St. Pio of Pietrelcina, better known as Padre Pio | Source: EWTN News In Depth segment
As one of the most well-known modern saints in the world, the intercession of St. Pio of Pietrelcina — more commonly known as Padre Pio — has been the source of many alleged miracles over the years.
EWTN News In Depth Correspondent Mark Irons recently had the opportunity to meet with various people who were impacted by the legacy of Padre Pio, including a woman who received an extraordinary healing that would later result in the creation of The National Centre for Padre Pio in Barto, Pennsylvania.
Born in the Southern Italian town of Pietrelcina under the name Francesco Forgione before taking the name Padre Pio in the Franciscan order, he was known for having a variety of supernatural gifts. One of these gifts was the stigmata — the spontaneous appearance in the body of wounds resembling those of Christ crucified. He also could read people’s hearts, heal the sick, and bilocate.
Despite word of his gifts spreading, Padre Pio was not well known by many U.S. Catholics during the mid-20th century. However, this began to change after the healing of Vera Marie Calandra, a 2-year-old girl who had suffered congenital urinary tract problems that left her with a dire prognosis.
For medical providers, her imminent death seemed all but sealed — even in the eyes of Dr C. Everett Koop, a surgeon involved in her care who would later become the U.S. Surgeon General under the Reagan administration.
While Koop helped remove Calandra’s bladder to provide her comfort, he likewise advised her parents to make preparations for her funeral. However, that day did not come to pass — as told by Calandra herself when recounting the story to EWTN News In Depth.
“[Koop] said, ‘You need … to come to terms with this now; you can’t hang on to this dying child,” Calandra recounted. “And my mother went home, and she didn’t accept it.”
Calandra described how her mother, a devout Catholic, picked up a book someone had given to her about Padre Pio and heard an inner voice as she read the book that told her to bring her daughter to Italy without delay.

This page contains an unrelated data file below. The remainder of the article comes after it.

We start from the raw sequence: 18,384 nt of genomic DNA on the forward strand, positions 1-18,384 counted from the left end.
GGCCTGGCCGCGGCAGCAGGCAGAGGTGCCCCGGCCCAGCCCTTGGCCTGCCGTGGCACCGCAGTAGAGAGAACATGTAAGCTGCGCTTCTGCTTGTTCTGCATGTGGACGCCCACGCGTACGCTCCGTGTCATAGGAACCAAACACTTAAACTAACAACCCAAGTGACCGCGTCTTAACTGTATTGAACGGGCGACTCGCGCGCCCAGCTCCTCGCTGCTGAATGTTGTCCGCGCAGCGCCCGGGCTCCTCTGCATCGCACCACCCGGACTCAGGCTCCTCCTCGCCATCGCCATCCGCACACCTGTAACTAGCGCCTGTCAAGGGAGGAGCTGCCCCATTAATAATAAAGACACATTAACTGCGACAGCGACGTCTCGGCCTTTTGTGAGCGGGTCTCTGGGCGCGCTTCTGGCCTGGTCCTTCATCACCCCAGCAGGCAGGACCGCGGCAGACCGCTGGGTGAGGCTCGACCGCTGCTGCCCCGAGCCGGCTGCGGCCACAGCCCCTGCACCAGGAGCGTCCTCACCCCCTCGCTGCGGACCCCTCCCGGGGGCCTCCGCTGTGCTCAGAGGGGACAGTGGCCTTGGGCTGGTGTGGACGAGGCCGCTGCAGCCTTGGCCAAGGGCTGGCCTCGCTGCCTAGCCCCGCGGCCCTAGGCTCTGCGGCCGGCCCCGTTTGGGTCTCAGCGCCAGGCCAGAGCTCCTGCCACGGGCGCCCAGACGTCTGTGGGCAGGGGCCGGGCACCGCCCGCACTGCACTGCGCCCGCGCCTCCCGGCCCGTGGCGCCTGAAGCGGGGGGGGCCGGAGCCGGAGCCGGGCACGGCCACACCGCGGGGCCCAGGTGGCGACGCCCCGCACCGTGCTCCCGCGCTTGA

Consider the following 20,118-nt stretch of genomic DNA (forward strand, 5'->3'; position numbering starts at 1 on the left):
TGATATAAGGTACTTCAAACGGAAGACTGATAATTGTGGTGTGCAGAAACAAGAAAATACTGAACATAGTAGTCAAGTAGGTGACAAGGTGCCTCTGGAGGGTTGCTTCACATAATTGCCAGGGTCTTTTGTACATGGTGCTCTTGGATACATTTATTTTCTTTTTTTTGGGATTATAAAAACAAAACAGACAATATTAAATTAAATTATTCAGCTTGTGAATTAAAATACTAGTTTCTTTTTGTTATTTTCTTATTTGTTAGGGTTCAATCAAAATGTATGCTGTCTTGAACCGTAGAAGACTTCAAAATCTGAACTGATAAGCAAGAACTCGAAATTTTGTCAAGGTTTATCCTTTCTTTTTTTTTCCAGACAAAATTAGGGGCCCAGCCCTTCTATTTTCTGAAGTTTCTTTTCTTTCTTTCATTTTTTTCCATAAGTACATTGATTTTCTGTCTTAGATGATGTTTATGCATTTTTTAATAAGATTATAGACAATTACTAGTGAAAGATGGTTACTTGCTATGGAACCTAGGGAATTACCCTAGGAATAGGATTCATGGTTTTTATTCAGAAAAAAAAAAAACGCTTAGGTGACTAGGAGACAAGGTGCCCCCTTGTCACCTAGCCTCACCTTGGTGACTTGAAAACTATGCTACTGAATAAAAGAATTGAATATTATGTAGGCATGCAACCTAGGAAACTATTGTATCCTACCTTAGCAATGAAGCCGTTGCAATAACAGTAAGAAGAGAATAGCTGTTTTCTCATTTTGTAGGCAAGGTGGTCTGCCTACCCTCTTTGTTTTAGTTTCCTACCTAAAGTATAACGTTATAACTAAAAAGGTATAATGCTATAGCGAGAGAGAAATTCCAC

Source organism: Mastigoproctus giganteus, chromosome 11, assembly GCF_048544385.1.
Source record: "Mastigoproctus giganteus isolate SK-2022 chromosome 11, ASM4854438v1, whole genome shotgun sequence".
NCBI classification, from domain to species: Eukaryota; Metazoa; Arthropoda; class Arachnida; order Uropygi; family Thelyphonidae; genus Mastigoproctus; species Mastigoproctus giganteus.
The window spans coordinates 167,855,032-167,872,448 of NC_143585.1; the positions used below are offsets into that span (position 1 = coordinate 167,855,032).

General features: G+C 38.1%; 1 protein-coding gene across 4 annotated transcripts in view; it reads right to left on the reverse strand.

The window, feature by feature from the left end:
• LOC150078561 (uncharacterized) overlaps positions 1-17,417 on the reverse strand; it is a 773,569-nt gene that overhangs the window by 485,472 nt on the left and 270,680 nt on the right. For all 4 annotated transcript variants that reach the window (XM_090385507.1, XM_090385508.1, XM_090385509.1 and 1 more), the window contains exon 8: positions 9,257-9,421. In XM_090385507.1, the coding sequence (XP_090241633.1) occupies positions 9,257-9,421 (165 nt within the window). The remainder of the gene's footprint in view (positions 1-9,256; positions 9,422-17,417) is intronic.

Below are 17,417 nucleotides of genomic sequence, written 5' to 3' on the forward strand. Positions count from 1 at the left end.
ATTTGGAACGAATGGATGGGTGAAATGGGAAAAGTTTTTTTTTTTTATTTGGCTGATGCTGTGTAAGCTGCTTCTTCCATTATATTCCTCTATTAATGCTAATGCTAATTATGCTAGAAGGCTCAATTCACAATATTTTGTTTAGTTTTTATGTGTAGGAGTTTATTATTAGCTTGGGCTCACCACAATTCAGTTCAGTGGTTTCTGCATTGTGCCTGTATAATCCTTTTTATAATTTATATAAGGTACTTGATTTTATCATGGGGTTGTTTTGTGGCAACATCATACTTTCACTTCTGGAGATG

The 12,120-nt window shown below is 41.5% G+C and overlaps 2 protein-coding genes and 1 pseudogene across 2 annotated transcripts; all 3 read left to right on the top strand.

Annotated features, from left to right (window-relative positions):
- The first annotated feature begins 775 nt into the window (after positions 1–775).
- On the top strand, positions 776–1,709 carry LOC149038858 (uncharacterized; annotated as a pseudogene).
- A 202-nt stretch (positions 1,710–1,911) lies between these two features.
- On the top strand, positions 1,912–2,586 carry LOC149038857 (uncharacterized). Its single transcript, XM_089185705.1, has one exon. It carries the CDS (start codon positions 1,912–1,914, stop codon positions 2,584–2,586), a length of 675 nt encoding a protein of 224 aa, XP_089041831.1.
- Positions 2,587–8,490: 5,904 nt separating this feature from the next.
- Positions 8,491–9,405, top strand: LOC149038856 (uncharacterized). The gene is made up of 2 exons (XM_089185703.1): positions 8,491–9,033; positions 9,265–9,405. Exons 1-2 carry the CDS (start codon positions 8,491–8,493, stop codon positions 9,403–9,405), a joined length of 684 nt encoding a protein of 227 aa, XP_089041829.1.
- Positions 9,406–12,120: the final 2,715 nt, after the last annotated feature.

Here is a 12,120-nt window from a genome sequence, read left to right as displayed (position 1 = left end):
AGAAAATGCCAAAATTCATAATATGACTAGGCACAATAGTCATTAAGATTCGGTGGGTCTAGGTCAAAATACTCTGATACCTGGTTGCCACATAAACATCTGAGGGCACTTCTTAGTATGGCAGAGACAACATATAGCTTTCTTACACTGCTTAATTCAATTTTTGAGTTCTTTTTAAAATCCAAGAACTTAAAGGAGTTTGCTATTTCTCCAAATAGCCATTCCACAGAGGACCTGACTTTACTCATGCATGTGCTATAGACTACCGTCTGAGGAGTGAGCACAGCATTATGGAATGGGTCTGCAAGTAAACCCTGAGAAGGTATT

Quickly arranging for the trip, Calandra’s mother was able to bring her daughter to Italy, waiting in a packed corridor with others for the priest. It was then, Calandra described, that Padre Pio approached.
“And their eyes locked,” Calandra said. “That’s when she made her promise: make a miracle so that all will believe. He took his wounded hand, covered in his half-glove … pushed it up in front of her face, and she was able to kiss his hand.”
After Padre Pio touched each of them individually on their heads and blessed them, Calandra and her mother went back home to the U.S.
Afterwards, during a follow-up X-ray with Koop, an extraordinary discovery was made: they found a bladder in the exact location where her previous one was removed.
“He could not explain that himself,” Calandra said. “And he just said ‘there’s a ‘rudimentary … bladder,’ [later saying] ‘whatever you’re doing, keep doing it.’”
While Padre Pio passed away soon after Calandra’s healing, her mother dedicated the rest of her life in thanksgiving to the friar and to making his name known, ultimately building The National Centre for Padre Pio near their home in Pennsylvania — with the focus of leading souls to Christ.
Nick Gibboni, the executive director of The National Centre for Padre Pio, gave insight into how the centre’s mission was lived throughout Padre Pio’s life on earth.
“People who would come to see Padre Pio and they would … almost throw themselves on Padre Pio,” Gibboni said. “[They would say], ‘I love you, I love you’ and one of his more famous quotes was [to say], ‘No, you do not love Padre Pio because of Padre Pio, you love Padre Pio because I lead you to Jesus.’”
Ultimately, Gibboni emphasized that, to Padre Pio, it was all about leading souls to Christ through the Catholic Church — a legacy that continues to live on through the work of the centre.
Watch the full interview below.